Chef Yoshimi Hayakawa has been on a roll

by J.J. O'Donoghue

Contributing Writer

Since 2001, Yoshimi Hayakawa, 48, from Toyota in Aichi Prefecture, has been living in Galway, a small and vibrant city on Ireland’s Atlantic coast. After studying Chinese in Kunming, China, for five years, then traveling around Southeast Asia and spending three years in Hong Kong working for Yamato Transport Co., Ltd., a Japanese logistics company, Hayakawa made the move to Ireland to study English.

Her plan was to spend a couple of months at a language school in Galway, and then set off on a grand European tour just as the continent was getting used to a grand monetary experiment: the euro.

Hayakawa got to grips with the new euro, but she never left Galway. Seventeen years on and she’s still there. And now she’s about to embark on her next project: “Galwaymae-zushi,” as she calls it, or bite size sushi made from the bountiful supply of fish from the harbor, a stone’s throw from her cafe.

But first, she’s returned to her homeland. Since January, Hayakawa has been enrolled on a four-month sushi training course in Nagoya. Meanwhile, in Galway, she’s given free rein to her chefs at Wa Cafe, the sushi eatery that she opened in 2008.

“They’re making ‘culchie’ ramen, while I’m away” Hayakawa says when we meet in Kyoto. There’s a lot of cabbage in it, she says, laughing at the pairing of ‘culchie’ a colloquial term for “country person” and ramen, one of Japan’s most well-known and best loved foods.

Hayakawa never intended to become a chef or open a cafe, or even run her own business but, she says, she’s always been willing to “go through the doors” as life presents them. It was her host family in Galway that inspired Hayakawa to take up cooking. Her host mother encouraged her to make Japanese staples such as maki-zushi (sushi rolls), tempura and miso soup, which Hayakawa discovered she enjoyed serving at small gatherings of her new friends.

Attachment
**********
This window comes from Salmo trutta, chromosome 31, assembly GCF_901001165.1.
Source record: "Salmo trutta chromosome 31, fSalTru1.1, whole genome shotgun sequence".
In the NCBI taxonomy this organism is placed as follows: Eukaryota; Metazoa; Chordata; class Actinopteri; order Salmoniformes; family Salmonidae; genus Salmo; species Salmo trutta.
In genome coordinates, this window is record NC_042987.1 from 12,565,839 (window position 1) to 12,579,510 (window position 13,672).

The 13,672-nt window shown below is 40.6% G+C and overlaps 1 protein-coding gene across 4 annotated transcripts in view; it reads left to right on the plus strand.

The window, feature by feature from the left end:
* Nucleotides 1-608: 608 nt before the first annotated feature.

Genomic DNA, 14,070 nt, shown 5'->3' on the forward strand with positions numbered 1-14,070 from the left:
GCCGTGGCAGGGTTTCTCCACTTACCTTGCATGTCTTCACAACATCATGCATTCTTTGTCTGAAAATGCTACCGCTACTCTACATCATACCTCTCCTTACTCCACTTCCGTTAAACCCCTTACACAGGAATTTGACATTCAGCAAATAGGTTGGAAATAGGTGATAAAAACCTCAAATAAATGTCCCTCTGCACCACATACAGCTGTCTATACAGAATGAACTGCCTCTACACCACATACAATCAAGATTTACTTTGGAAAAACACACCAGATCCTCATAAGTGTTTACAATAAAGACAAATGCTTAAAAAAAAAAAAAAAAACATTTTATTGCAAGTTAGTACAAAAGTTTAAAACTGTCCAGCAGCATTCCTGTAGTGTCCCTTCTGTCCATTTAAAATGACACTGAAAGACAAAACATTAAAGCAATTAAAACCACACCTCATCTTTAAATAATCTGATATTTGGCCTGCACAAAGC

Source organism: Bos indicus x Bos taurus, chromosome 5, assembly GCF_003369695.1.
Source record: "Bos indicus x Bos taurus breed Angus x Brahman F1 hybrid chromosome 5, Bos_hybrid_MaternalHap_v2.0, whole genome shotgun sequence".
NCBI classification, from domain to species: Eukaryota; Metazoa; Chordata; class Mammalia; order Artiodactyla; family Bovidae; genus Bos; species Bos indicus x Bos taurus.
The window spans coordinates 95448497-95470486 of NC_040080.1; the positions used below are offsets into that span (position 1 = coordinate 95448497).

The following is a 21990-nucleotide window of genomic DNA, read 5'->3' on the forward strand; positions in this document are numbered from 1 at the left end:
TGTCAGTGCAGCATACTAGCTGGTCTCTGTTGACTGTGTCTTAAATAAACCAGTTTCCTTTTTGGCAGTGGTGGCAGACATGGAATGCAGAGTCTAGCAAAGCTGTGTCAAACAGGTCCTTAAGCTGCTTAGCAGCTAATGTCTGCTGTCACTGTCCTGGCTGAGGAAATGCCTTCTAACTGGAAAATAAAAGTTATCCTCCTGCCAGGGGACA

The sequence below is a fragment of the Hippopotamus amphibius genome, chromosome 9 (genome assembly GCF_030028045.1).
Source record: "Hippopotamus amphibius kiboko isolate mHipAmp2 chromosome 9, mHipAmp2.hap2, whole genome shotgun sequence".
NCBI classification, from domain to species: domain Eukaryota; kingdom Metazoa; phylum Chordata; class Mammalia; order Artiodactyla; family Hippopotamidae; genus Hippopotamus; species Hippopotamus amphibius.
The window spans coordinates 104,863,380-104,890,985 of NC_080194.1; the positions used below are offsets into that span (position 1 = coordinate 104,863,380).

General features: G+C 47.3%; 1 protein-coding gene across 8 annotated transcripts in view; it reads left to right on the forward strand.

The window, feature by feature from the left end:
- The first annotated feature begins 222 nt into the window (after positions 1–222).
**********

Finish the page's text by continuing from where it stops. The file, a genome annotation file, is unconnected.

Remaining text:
“Back then, the only thing Japanese I could find was Kikkoman soy sauce,” Hayakawa says, so she had to learn to improvise. But her hosts loved her cooking and Hayakawa realized that she was on to something.

“One month into my homestay and I started to say, ‘I want to have a Japanese restaurant here in Galway,'” Hayakawa recalls. Though she was half joking at the time, she credits her friends for encouraging her and the entrepreneurial spirit of her adopted city for pushing her to realize the dream.

Her first break in the city came via a fellow entrepreneur, Seamus Sheridan. A cheesemonger with a lot at the Saturday market in the city center, Sheridan offered her a free space next to his stall and gave her use of his kitchen to prepare the maki-zushi rolls to sell.

Every Saturday she would prepare a few hundred rolls, which she sold alongside Sheridan’s Coolea and Gubbeen smoked cheeses. More than 16 years on, Hayakawa still goes to the weekend market laden with maki-zushi to sell side by side with the cheesemonger.

From those humble but successful beginnings, she was prompted to open a sushi bar by her friends. Hayakawa, however, was reluctant, being well aware that in Japan the art of nigiri-zushi (hand-pressed sushi) required years of training.

Nevertheless, in 2005 Hayakawa and a Japanese partner co-opened Kappa-ya — the first Japanese restaurant in Galway. Kappa-ya is still there, but Hayakawa left in 2007 to open Wa Cafe on Aug. 8, 2008. “Eight is a lucky number,” Hayakawa says.